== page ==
Instead of worrying about keyword density, you should be more concerned with strategic placement and topical content.
If your writing stays on topic, you’ll naturally be using your keyword frequently enough for search engines to pick up on it.
In addition, make sure you place your focus keyword in your title and URL. Use synonymous keywords throughout the article, especially in subheaders.
As far as other SEO content writing tips go, here are some of Google’s dos and don’ts:
You should always end your content with a call to action (CTA) that prompts the reader to further engage. This can be something like asking to subscribe to your newsletter, offering a service, recommending similar articles, etc.
Your content should be well written, but it also needs to be properly structured and organized, not to mention optimized for mobile.
Most readers on the web are skimmers, which means you need to break up your content into an easily readable format, including:
Headings and subheadings (H2s and H3s)
Bulleted or numbered lists
Media such as images, videos, infographics, etc. to break up text and boost engagement
Bolded main ideas for readers to easily pick out
When it comes to using images, make sure your focus keyword is in the alt tag. It’s also a good idea to rename your file before you upload it to get that keyword in there one more time.
Proper structuring is part of SEO, which means it needs to work with your content, not against it.
4. Make Your Content Evergreen
You want your content to have a long lifespan. Evergreen content stays relevant long after it’s published.
For example, “10 Best Christmas Presents to Give Your Sweetheart” is not evergreen, because as soon as Christmas is over, that content is irrelevant.
In comparison, “5 Proven Methods to Earn More Money with a Side Hustle” doesn’t have a foreseeable expiration date. People are always going to be interested in earning extra money.
In order to make sure your content is evergreen:
Avoid using years and dates whenever you can, especially in the title, topic, and URL
Don’t focus on seasonal or short-term trending topics
Avoid news (it’ll be yesterday’s news in the blink of an eye)
Don’t use time-sensitive words and phrases such as “last year” or “a few weeks ago”
I recommend revisiting old content on a regular basis and giving it a refresh to make sure it’s still relevant with up-to-date information.
5. Write a Unique Meta Description
Everything within the article is important for search engine rankings, but don’t forget about the external content potential readers will see on the SERP before they click on your post – your title and meta description.
In less than 160 characters, counting spaces, you need to convince a reader that your article is worth reading.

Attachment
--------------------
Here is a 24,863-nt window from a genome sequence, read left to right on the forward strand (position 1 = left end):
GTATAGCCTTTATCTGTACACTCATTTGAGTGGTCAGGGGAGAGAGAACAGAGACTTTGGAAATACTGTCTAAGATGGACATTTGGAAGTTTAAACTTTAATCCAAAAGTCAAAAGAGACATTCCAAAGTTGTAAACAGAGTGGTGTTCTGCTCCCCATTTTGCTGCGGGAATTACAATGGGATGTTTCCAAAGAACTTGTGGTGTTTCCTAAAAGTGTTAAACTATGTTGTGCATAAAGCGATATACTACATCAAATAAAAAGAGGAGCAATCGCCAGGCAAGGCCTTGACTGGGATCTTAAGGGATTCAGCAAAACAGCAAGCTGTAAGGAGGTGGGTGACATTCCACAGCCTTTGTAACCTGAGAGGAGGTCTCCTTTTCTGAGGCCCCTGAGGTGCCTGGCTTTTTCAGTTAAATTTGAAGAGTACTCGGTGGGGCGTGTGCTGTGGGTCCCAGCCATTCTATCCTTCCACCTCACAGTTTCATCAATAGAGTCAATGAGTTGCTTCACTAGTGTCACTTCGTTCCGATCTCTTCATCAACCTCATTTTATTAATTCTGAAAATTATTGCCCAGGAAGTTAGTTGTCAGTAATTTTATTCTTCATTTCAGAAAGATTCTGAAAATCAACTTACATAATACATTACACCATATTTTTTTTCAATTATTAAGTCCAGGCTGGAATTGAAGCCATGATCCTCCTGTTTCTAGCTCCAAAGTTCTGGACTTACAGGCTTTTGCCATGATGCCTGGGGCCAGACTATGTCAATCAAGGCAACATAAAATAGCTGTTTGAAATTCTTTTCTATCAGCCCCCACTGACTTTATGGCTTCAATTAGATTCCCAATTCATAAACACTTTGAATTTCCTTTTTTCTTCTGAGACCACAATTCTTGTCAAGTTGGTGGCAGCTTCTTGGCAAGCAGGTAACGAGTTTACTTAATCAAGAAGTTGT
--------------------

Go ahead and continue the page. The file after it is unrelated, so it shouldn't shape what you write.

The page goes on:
ALWAYS write a unique meta description rather than leaving the default, which is the first 160 characters of your article.
I recommend using an impactful statistic in the meta description, but this comes with a disclaimer: you’ll need to update your meta descriptions regularly if you rely on dated statistics.
Use Content and SEO Together to Maximize Your Content Marketing Strategy
We’ve covered a lot of information, and yet, we barely scratched the surface of SEO and content.
Start with the tips I (and Google) outlined in this guide, and I promise your SEO content marketing strategy will be in a better place than it was before.
While content marketing itself doesn’t cost any money since we’re targeting free keywords in search engines, it is a major time commitment to do it right. Many companies are investing in hiring an expert copywriter, and it’s no surprise that content creation is the top outsourced activity.
Businesses need high-quality content that engages their audience, ranks with Google, and builds real trust.
Are you ready to invest in your SEO content marketing strategy with an expert copywriter? Check out the Content Shop to see our writing services and pricing.
1. Targeting the Same (or Similar) Keywords in Multiple Content Pieces
Want to know a great way to shoot yourself in the foot with SEO?
Lose track of the content pieces you’ve published, including which keywords you’ve already targeted.
Then accidentally target a keyword you’ve already tried to rank for in a new blog. If the search intent for that keyword hasn’t changed over time, the blogs will end up being incredibly similar – too similar.
Now you have two pages on your site competing for the same search intent, traffic, and clicks. As a result, neither will do very well in search engines, because you’re essentially splitting the spoils. (There’s a technical, dramatic term for this problem: keyword cannibalization.)
What to Do Instead
First, keep track of your content pieces in all stages of the creation process, from the initial idea to the final published blog, article, what-have-you.
This means a content calendar is your best friend (Airtable, Trello, and Notion are nice options). Include information on the keywords you targeted for each piece.
Second, be careful with search intent. Some keywords may be worded very differently from those you’ve already used, but have an identical search intent (i.e., the reason why a user types those keywords into Google).
For example: “Which iPhone should I buy” and “best iPhone to buy right now” only share a few words, but the search intent behind them is identical. Instead of creating two content pieces targeting each keyword, you should choose one to focus on while including the other inside the piece as a related keyword.
2. Writing Overwrought, Irrelevant Meta Descriptions
What a worse SEO content mistake than skipping out on writing unique meta descriptions for each page of your site?